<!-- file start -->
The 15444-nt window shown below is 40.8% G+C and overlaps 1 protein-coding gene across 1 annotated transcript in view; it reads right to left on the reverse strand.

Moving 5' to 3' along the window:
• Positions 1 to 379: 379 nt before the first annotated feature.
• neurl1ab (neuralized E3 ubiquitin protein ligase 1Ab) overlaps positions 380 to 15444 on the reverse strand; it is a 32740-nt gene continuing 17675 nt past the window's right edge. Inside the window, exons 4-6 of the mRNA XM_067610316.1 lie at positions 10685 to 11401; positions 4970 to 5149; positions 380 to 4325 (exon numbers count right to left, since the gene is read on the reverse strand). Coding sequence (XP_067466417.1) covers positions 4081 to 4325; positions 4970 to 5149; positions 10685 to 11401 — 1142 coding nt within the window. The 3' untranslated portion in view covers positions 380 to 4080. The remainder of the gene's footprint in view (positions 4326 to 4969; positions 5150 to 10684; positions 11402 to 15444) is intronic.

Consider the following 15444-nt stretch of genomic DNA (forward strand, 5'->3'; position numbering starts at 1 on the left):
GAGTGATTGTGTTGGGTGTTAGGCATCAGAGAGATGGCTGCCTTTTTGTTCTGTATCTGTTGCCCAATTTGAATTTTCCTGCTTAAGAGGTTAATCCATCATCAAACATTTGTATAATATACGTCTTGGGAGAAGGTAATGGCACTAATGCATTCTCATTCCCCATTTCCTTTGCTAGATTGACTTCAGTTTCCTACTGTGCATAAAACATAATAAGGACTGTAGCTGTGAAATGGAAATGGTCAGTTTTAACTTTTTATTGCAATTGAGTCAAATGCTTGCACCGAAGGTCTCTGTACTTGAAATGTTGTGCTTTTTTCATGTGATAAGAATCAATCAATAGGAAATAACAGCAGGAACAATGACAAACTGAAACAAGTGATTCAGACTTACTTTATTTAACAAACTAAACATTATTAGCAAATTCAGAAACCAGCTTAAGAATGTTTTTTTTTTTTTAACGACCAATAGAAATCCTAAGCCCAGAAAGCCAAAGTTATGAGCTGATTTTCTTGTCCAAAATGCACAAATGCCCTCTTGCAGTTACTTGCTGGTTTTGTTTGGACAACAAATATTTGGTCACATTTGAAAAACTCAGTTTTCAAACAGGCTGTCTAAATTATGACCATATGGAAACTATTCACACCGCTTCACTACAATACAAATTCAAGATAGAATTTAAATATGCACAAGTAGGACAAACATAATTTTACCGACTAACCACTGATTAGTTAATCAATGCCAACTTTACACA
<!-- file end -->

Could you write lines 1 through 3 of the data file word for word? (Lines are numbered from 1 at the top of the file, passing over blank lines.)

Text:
The 15444-nt window shown below is 40.8% G+C and overlaps 1 protein-coding gene across 1 annotated transcript in view; it reads right to left on the reverse strand.

Moving 5' to 3' along the window:
• Positions 1 to 379: 379 nt before the first annotated feature.